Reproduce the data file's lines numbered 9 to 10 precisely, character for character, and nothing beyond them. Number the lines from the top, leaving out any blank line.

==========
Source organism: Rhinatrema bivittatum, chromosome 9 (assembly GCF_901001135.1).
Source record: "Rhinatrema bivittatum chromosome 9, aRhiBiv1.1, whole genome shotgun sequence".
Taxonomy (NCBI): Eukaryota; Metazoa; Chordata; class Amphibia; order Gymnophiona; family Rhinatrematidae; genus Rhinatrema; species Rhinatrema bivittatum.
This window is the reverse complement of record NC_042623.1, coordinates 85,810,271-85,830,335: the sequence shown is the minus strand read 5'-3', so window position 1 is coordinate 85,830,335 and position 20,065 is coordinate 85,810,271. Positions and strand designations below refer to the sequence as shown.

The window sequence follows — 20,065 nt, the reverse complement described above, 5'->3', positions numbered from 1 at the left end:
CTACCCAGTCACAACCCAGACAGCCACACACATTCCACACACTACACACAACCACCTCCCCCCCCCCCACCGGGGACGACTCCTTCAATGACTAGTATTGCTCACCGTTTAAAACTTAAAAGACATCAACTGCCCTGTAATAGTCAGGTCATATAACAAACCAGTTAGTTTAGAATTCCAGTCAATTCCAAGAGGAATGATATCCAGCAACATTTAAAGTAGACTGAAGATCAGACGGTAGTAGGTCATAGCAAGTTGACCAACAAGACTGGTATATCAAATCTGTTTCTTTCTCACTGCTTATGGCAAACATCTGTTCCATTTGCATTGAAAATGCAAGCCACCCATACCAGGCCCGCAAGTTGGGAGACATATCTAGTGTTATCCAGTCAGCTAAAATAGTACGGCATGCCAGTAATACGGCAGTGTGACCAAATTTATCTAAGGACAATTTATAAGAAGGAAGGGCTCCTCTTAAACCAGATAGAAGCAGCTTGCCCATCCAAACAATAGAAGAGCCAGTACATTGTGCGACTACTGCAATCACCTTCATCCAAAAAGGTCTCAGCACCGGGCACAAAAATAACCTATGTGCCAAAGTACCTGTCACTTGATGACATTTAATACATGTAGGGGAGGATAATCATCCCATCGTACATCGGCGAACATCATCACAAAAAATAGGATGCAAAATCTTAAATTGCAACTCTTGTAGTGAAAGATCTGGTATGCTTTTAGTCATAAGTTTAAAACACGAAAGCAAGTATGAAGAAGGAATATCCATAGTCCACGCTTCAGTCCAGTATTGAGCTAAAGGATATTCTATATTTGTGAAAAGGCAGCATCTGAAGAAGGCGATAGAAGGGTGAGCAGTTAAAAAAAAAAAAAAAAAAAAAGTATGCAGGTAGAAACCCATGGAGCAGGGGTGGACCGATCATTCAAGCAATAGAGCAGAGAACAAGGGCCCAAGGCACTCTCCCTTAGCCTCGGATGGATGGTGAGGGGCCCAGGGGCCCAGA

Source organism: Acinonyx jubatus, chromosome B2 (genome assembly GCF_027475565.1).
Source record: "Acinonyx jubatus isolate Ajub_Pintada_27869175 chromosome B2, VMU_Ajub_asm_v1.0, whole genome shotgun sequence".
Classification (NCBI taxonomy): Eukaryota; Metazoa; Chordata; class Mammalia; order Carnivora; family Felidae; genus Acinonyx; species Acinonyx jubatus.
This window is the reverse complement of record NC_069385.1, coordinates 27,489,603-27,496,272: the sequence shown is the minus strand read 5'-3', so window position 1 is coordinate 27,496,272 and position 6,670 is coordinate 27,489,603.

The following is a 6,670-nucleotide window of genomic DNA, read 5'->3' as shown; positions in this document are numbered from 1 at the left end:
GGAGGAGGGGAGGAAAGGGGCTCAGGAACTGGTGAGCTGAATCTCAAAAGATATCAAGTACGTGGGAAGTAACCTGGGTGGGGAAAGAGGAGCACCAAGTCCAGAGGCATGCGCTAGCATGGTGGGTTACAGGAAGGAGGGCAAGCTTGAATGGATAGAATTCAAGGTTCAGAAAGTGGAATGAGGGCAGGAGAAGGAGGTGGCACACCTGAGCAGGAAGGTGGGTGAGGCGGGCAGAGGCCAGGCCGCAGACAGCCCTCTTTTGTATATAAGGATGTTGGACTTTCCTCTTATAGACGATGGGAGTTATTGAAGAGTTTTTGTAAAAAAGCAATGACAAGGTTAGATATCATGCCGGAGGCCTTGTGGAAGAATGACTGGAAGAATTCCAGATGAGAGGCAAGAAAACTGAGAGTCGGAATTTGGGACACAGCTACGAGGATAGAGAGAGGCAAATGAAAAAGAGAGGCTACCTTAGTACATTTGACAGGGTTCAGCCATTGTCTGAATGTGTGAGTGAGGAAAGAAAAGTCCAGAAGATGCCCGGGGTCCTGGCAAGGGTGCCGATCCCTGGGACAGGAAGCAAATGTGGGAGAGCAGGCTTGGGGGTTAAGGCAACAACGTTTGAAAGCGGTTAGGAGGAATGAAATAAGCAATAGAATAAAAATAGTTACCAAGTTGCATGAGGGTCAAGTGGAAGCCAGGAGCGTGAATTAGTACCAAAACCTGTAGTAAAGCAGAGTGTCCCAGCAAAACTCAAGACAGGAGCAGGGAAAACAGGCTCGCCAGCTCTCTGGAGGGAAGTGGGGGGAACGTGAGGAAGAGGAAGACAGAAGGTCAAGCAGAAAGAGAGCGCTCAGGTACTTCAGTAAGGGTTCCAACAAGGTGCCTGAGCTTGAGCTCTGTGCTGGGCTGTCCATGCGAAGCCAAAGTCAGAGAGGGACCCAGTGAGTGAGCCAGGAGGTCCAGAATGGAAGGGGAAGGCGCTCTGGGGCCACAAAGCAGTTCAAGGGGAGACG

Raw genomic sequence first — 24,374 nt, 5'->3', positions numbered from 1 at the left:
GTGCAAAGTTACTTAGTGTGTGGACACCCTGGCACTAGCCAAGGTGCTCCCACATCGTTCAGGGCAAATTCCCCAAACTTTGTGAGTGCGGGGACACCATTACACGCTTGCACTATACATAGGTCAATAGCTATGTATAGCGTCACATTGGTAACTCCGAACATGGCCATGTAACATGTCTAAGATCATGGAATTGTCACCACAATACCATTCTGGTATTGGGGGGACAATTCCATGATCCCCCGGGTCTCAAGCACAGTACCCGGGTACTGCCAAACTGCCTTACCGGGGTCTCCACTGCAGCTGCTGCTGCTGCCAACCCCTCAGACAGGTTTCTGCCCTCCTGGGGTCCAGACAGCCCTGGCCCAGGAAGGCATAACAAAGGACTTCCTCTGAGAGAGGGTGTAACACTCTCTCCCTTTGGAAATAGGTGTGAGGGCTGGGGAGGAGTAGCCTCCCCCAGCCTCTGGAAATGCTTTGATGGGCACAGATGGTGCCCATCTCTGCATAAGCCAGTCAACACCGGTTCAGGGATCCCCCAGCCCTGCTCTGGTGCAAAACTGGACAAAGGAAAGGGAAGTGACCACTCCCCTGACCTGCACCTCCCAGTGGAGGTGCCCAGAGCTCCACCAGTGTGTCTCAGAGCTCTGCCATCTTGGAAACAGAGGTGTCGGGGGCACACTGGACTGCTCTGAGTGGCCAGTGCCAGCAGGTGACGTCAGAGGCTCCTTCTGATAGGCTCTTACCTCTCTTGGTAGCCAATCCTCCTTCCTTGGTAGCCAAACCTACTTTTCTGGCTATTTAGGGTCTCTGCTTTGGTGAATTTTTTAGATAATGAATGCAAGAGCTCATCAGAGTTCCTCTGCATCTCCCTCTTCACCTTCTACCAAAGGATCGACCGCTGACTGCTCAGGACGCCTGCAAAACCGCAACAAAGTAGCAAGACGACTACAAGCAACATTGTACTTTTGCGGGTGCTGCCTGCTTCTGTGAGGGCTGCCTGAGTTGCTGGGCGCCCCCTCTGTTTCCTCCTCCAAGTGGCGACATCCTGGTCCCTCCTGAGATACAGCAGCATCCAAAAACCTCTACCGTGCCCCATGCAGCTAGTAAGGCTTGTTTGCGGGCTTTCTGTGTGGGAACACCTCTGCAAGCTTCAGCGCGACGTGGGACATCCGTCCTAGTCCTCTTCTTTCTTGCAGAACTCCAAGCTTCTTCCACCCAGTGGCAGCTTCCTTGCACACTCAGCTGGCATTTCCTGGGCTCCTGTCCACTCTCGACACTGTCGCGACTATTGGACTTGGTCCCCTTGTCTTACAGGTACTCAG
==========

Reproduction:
Classification (NCBI taxonomy): Eukaryota; Metazoa; Chordata; class Mammalia; order Carnivora; family Felidae; genus Acinonyx; species Acinonyx jubatus.
This window is the reverse complement of record NC_069385.1, coordinates 27,489,603-27,496,272: the sequence shown is the minus strand read 5'-3', so window position 1 is coordinate 27,496,272 and position 6,670 is coordinate 27,489,603.